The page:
# If every irreducible representation of a finite group has dimension $1$, why must the group be abelian?

Suppose $G$ is a group and that every irreducible representation of $G$ has dimension $1$. Why does this mean that $G$ is abelian?

The number of $1$-dimensional representations of $G$ is given by $|G/G'|$, where $G'$ is the derived subgroup of $G$. So if every irreducible representation of $G$ has degree $1$, then the number of conjugacy classes of $G$ is equal to $|G/G'|$. I can't see how to conclude that $G$ is abelian (or if this is the right approach).

Any help appreciated. Thanks

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The regular representation is a direct sum of irreducible representations. If all of those representations are $1$-dimensional, then...? Alternately, recall that the sum of the squares of the dimensions of the irreducible representations is equal to $|G|$. – Qiaochu Yuan May 30 '12 at 22:55
@QiaochuYuan Got it. Then the regular representation has dimension equal to the number of conjugacy classes of $G$. But this must also be equal to the size of $G$. So each element is it's own conjugacy class, so $G$ is abelian. Thanks! – Rep May 30 '12 at 22:57
You don't even need to know that the number of conjugacy classes is the same as the number of irreducible representations. If the regular representation is a direct sum of $1$-dimensional representations, then every element of $G$ can be simultaneously diagonalized, and diagonal matrices commute with each other. – Qiaochu Yuan May 30 '12 at 22:58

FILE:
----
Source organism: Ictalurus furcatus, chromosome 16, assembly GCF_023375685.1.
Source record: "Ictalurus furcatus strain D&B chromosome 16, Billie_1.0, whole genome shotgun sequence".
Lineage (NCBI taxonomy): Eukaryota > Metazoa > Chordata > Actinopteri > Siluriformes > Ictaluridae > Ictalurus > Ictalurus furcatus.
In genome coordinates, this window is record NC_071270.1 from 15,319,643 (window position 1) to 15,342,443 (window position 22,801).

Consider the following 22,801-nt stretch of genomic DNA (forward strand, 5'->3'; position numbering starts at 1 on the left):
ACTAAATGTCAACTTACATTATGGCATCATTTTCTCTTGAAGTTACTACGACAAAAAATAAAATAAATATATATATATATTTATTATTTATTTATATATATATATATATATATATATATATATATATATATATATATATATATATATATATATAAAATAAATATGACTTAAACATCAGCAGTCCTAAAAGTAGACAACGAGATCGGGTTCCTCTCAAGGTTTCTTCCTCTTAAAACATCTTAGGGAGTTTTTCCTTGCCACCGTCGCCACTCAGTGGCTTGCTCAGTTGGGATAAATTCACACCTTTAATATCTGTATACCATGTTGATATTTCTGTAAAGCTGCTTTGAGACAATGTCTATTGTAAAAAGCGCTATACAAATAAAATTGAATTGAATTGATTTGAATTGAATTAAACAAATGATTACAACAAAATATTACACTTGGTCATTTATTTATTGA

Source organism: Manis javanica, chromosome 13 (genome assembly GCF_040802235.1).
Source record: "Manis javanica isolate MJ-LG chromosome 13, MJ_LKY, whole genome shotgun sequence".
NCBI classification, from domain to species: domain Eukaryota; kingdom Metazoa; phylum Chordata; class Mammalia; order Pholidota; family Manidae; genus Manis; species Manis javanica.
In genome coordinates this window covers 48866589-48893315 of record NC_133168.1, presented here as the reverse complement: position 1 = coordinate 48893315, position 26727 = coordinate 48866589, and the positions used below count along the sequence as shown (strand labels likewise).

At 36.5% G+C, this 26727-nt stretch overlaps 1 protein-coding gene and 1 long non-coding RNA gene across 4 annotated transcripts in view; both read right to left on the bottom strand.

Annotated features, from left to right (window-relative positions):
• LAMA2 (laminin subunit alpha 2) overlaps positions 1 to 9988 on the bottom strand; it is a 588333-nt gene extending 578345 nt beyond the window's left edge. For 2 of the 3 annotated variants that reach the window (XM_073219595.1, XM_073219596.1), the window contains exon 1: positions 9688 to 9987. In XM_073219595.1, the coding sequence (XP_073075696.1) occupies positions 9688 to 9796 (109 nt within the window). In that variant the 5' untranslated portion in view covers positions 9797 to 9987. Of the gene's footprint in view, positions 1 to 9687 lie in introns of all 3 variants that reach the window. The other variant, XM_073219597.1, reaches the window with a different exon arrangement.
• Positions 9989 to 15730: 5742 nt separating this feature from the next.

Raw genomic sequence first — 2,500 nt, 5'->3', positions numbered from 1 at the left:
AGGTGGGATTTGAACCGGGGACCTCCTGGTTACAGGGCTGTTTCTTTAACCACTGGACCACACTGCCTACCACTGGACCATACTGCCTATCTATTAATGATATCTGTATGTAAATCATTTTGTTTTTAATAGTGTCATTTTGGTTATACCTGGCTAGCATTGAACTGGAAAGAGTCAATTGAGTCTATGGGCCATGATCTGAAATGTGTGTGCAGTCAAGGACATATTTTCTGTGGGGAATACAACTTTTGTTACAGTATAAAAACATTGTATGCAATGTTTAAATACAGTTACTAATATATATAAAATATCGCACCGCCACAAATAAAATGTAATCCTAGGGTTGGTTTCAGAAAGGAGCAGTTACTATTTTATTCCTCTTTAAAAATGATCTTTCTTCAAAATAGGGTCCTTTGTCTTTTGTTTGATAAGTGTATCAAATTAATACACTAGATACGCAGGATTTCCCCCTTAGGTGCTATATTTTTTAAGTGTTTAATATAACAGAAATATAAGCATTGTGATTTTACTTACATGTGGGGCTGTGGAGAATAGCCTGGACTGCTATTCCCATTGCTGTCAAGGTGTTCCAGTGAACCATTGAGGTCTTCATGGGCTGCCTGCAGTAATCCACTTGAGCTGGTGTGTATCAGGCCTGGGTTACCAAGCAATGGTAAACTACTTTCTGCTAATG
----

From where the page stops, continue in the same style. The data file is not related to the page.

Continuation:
The following steps lead to a solution. The argument I am giving here is essentially equivalent to the argument given by Qiaochu above (in the comments) but is more general in that it is also applicable for compact Lie groups. The main point in this connection is in the application of the Peter-Weyl theorem in the solution to Exercise 4 below for compact Lie groups.

Let $G$ be a group and let $G'$ denote the commutator subgroup of $G$. We wish to understand how $G'$ acts on one-dimensional representations of $G$:

Exercise 1: Let $(\pi,V)$ be a one-dimensional representation of $G$. Prove that the induced representation of $G'$ is trivial.

The following result is fundamental in representation theory and is applicable to finite groups or, more generally, compact Lie groups:

Exercise 2: Prove that every finite-dimensional representation of $G$ is a direct sum of irreducible representations.

We know that every irreducible representation of $G$ is one-dimensional by assumption. In particular, every finite-dimensional representation of $G$ is a direct sum of one-dimensional representations.

Exercise 3 Prove that $G'$ acts trivially on every finite-dimensional representation of $G$.

Let us recall that a representation $(\pi,V)$ of $G$ is said to be faithful if the kernel $\text{ker }\pi$ is the trivial subgroup of $G$. The following exercise might be a little difficult; you can assume it on faith if desired:

Exercise 4 Prove that if $G$ is a finite group or a compact Lie group, then $G$ possesses a finite-dimensional faithful representation. (Hint: If $G$ is finite, then you can prove this using a familiar representation of $G$. If $G$ is an arbitrary compact Lie group, then appeal to the Peter-Weyl theorem if you can.)

The result should now be clear:

Exercise 5: Prove that if every irreducible representation of $G$ is one-dimensional, then $G'=\{e\}$, the trivial subgroup of $G$, i.e., $G$ is abelian.

I hope this helps!

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